Stock market rallied during the week, but as you can see on the S&P; 500, we have reached towards the top of the previous couple of candlesticks on the chart.
Crude oil markets rallied during the week as we headed towards the Independence Day holiday.
Crude oil markets have done little on Friday, as we are pressing previous resistance. It was a holiday in the United States and liquidity was very low.
Gold markets formed a neutral candlestick for the week, after briefly breaking through the $1800 barrier.
Silver markets did not do much on Friday as the Americans were away observing Independence Day weekend.
Natural gas did truly little on Friday, but we remained near the resistance at $1.80. That in itself is a sign the buyers are still looking to take control.
Oil swings between gains and losses near the key resistance level.
(Bloomberg) -- Oil slipped on Friday, paring a weekly gain, as concern of demand erosion from a coronavirus resurgence countered strong U.S. economic data.Futures fell to about $40 a barrel in New York as the virus continues to spread unabated across large parts of the U.S., clouding the outlook for energy demand. Crude prices gained 4.2% for the week as data showed a rebound in the U.S. jobs market accelerated in early June and American crude stockpiles shrank by the most this year. A survey showed OPEC oil production dropped last month to the lowest since 1991.The worsening pandemic may not have been fully captured in the jobs data, which provided a snapshot of hiring in the middle of the month before many states reversed course on their re-openings.“We have had a sharp recovery in demand for energy products that has occurred from March to end of May,” Daniel Ghali, a TD Securities commodity strategist, said by phone. “Since then the pace of recovery has slowed. There is concern that this stall may be a signal of weakness in demand that’s tied to the rise in coronavirus cases in the U.S.”Adding to the murky demand outlook, Chinese oil inventories swelled to a record this week, satellite data show, after the world’s biggest oil importer went on a buying spree last quarter as the economy rebounded. The stockpiles may indicate a slowdown in buying by the East Asian country.That outlook was balanced by the OPEC+ alliance’s commitment to reducing output, with Russia showing near total compliance with its targets. The group hasn’t made any decision yet on whether to extend its full cutback -- which stands at 9.6 million barrels a day -- into August, Russian Energy Minister Alexander Novak said. Ministers from the coalition next meet on July 15.West Texas Intermediate for August delivery fell 51 cents to $40.14 a barrel on the New York Mercantile Exchange as of 11:18 a.m. local time, after closing up 2.1% on Thursday. Brent for September settlement declined 49 cents to $42.65 on the ICE Futures Europe exchange, paring its weekly gain to 4%. Trading volumes were low as the U.S. took a day off ahead of the July 4 holiday.The global benchmark crude’s three-month timespread remained in contango -- where prompt contracts are cheaper than later-dated ones -- but the spread has narrowed in recent days, indicating that concerns about oversupply have eased slightly.The decline in U.S. oil production continued as working rigs fell for a 16th week to the least since 2009, according to Baker Hughes data released Thursday. Exxon Mobil Corp., meanwhile, reported an unprecedented second straight quarterly loss as almost every facet of the energy giant’s business slumped.For more articles like this, please visit us at bloomberg.comSubscribe now to stay ahead with the most trusted business news source.©2020 Bloomberg L.P.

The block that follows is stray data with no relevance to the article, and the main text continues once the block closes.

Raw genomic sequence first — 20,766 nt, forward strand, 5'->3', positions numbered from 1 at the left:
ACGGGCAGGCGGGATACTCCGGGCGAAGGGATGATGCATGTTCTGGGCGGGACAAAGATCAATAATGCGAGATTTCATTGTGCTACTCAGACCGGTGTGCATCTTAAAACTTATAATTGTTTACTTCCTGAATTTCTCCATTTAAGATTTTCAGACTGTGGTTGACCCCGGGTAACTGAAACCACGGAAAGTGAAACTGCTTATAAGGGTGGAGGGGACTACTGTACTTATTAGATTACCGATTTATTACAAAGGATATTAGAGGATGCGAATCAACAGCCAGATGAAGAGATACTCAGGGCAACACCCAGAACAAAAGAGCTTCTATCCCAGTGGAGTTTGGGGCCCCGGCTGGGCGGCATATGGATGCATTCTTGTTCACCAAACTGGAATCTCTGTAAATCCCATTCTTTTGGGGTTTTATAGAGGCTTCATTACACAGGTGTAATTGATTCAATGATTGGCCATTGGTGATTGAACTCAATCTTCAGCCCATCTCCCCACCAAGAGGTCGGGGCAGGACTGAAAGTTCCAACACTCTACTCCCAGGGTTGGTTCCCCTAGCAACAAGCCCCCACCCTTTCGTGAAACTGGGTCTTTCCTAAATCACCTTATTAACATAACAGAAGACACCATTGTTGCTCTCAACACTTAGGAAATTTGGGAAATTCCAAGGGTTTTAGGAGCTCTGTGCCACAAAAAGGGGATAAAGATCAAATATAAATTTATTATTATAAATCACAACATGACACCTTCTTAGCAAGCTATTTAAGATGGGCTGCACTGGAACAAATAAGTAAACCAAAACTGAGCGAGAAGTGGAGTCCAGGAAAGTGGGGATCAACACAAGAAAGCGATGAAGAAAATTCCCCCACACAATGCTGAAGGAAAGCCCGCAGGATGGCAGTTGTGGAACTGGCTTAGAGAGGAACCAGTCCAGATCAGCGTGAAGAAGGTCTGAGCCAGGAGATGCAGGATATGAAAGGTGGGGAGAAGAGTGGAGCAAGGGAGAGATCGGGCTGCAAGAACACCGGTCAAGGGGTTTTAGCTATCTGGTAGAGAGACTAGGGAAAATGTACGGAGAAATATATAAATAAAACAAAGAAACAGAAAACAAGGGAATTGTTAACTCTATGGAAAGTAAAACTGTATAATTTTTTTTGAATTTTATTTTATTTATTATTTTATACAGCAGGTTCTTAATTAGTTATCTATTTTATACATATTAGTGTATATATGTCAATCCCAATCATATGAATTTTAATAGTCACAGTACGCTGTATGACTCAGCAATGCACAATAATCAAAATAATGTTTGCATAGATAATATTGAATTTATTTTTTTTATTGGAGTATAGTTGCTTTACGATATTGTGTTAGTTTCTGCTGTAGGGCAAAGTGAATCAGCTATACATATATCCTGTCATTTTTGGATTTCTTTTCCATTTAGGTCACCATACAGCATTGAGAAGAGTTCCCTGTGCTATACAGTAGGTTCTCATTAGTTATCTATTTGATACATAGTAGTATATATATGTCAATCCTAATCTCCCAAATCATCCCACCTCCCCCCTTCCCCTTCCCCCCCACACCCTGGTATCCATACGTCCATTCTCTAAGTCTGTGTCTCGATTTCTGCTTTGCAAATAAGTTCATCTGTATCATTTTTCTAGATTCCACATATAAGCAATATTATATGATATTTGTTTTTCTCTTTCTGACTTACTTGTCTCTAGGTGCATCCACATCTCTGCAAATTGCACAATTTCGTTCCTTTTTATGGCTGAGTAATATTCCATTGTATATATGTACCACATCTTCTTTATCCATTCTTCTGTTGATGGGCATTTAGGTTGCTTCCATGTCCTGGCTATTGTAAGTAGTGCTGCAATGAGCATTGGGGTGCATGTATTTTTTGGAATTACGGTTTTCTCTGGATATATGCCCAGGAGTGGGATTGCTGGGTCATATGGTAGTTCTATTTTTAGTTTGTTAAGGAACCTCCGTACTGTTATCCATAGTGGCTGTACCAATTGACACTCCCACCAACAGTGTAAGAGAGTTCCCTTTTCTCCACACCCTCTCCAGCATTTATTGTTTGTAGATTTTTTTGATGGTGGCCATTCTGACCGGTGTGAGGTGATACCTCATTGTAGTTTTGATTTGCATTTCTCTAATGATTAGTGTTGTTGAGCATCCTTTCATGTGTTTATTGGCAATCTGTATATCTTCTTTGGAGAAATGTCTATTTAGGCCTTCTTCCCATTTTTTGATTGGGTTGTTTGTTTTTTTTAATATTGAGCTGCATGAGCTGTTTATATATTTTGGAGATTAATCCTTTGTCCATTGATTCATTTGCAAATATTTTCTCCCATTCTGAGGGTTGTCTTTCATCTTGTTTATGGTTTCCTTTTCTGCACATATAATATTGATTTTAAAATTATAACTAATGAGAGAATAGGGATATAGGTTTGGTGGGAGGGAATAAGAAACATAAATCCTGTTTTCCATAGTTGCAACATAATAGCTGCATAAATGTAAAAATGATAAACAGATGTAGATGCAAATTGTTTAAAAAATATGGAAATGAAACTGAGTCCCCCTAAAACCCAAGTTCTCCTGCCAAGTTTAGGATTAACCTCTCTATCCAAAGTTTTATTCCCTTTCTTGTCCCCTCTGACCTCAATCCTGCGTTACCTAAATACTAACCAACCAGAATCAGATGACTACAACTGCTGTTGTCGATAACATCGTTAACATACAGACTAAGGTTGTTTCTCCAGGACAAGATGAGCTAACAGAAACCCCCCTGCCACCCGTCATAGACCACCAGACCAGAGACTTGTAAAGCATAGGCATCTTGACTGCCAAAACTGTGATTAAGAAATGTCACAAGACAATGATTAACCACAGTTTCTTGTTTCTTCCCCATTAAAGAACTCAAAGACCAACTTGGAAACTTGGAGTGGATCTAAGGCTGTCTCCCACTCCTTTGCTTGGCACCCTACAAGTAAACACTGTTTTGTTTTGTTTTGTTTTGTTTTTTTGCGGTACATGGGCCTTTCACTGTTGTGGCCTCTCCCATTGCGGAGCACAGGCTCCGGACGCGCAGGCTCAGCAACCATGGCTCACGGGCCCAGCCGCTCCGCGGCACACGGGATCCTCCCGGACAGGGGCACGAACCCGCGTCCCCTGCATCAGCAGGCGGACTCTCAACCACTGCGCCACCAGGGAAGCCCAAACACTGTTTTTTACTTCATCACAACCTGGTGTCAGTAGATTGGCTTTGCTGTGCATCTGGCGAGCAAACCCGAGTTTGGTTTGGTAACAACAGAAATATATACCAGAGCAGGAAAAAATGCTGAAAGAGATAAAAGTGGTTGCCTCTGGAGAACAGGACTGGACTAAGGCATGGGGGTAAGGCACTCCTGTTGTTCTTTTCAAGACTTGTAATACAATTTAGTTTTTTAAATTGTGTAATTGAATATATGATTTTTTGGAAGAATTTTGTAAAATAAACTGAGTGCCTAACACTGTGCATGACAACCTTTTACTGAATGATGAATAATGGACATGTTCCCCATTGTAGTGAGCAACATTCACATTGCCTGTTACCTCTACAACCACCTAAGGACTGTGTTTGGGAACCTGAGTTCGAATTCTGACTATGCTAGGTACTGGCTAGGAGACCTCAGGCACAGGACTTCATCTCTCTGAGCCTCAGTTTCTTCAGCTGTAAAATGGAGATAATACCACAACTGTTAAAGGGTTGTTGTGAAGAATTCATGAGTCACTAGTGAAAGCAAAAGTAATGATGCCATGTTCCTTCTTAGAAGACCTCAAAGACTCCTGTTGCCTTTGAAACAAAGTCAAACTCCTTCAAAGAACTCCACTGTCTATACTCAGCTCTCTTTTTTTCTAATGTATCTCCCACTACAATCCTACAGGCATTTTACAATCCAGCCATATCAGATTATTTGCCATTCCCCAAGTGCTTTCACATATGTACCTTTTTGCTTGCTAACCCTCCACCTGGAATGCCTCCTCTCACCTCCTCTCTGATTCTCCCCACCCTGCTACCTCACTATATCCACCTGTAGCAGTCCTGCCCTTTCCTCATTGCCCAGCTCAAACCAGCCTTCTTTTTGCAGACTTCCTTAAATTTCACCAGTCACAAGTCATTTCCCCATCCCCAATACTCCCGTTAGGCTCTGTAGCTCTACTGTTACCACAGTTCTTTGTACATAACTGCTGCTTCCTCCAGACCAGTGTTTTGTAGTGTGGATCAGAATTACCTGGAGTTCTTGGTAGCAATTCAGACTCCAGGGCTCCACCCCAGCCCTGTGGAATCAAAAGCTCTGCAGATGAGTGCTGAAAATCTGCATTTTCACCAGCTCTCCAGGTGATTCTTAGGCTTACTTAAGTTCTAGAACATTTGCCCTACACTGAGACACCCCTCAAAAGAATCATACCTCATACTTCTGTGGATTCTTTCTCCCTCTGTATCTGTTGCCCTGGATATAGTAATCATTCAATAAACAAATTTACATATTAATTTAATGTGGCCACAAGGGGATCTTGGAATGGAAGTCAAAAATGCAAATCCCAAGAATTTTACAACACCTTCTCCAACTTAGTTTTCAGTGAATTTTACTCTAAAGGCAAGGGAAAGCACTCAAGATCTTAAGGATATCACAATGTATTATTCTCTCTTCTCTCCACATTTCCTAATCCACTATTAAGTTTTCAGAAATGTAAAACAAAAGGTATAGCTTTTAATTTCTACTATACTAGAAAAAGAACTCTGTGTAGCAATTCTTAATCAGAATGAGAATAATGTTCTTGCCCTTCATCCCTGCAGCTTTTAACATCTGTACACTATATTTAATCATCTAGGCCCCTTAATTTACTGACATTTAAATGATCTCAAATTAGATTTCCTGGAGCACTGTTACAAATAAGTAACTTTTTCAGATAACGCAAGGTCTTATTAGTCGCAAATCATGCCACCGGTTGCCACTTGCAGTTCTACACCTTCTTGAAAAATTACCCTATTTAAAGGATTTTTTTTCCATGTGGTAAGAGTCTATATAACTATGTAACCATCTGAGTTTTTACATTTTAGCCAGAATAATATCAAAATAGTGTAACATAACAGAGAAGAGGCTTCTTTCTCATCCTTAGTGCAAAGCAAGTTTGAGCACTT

Focus on key growth projects, disciplined capital allocation strategy and higher gold prices are driving Newmont's (NEM) shares.
The Euro went back and forth during the week, forming another wick that extended higher. However, the most recent wick was lower than the ones preceding it.
The Australian dollar rallied again during the week, reaching towards the top of the same consolidation area that we have been in for over a month.
The British pound did little during the trading session on Friday as it was a US holiday.
The Australian dollar rallied a bit on Friday, but as it is the holiday in the United States, there would have been a bit of liquidity problems out there.
With the exception of Thursday’s rally, most of the gains were attributed to hot weather and short-covering. And maybe some speculative buyers.
S&P; 500 is trying to get above the resistance at 3150 as optimism about economic recovery is tested by the worsening situation on the coronavirus front.
Gains were capped and there was an air of caution ahead of the long holiday weekend as a resurgence in U.S. coronavirus infections fanned concerns.